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Proc Nutr Soc. 2016 May;75(2):181-7. doi: 10.1017/S0029665115004206. Epub 2015 Nov 6.

Application of standards and models in body composition analysis.

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Institute of Human Nutrition and Food Science,Christian-Albrechts-Universität zu Kiel,Kiel,Germany.
Institute of Clinical Nutrition,Universität Hohenheim,Stuttgart,Germany.


The aim of this review is to extend present concepts of body composition and to integrate it into physiology. In vivo body composition analysis (BCA) has a sound theoretical and methodological basis. Present methods used for BCA are reliable and valid. Individual data on body components, organs and tissues are included into different models, e.g. a 2-, 3-, 4- or multi-component model. Today the so-called 4-compartment model as well as whole body MRI (or computed tomography) scans are considered as gold standards of BCA. In practice the use of the appropriate method depends on the question of interest and the accuracy needed to address it. Body composition data are descriptive and used for normative analyses (e.g. generating normal values, centiles and cut offs). Advanced models of BCA go beyond description and normative approaches. The concept of functional body composition (FBC) takes into account the relationships between individual body components, organs and tissues and related metabolic and physical functions. FBC can be further extended to the model of healthy body composition (HBC) based on horizontal (i.e. structural) and vertical (e.g. metabolism and its neuroendocrine control) relationships between individual components as well as between component and body functions using mathematical modelling with a hierarchical multi-level multi-scale approach at the software level. HBC integrates into whole body systems of cardiovascular, respiratory, hepatic and renal functions. To conclude BCA is a prerequisite for detailed phenotyping of individuals providing a sound basis for in depth biomedical research and clinical decision making.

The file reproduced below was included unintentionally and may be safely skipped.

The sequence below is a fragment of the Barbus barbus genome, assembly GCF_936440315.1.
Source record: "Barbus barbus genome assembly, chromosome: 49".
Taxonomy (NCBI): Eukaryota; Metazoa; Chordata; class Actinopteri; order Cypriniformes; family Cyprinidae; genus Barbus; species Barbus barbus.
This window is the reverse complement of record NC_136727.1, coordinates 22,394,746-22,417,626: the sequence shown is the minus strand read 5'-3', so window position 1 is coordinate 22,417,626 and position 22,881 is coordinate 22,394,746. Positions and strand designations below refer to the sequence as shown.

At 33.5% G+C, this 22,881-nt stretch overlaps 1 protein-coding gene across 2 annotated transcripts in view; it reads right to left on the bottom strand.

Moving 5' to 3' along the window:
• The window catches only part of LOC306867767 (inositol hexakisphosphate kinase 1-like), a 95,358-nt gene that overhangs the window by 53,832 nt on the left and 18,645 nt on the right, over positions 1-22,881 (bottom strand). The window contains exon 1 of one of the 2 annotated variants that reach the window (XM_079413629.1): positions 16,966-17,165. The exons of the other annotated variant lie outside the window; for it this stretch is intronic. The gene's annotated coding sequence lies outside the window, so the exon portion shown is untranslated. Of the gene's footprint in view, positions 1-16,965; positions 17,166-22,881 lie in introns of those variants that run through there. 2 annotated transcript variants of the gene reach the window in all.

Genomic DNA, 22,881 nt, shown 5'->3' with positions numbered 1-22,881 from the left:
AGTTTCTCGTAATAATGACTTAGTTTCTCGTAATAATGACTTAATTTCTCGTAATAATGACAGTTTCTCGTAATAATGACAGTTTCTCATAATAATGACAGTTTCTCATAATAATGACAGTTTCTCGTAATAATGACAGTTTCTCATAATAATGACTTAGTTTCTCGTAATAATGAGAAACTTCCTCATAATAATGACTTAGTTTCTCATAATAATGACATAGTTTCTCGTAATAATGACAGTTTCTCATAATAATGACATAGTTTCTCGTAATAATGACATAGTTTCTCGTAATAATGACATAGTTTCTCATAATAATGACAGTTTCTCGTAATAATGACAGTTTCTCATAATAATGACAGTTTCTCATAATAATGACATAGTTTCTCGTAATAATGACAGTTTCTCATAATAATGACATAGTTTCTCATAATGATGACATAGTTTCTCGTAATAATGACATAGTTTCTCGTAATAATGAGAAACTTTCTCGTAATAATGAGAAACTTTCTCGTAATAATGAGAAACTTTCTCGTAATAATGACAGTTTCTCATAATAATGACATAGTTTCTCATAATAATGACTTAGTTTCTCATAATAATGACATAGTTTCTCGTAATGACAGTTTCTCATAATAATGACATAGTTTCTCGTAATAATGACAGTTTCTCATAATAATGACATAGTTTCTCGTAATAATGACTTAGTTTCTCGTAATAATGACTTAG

4-Compartment model; ADP air displacement plethysmography; BCA body composition analysis; CT computed tomography; DXA dual X-ray-absorptiometry; FBC functional body composition; FFM fat free mass; FM fat mass; Fat free mass; Fat mass; HBC healthy body composition; LST lean soft tissue; MRI; SM skeletal muscle; VAT visceral adipose tissue

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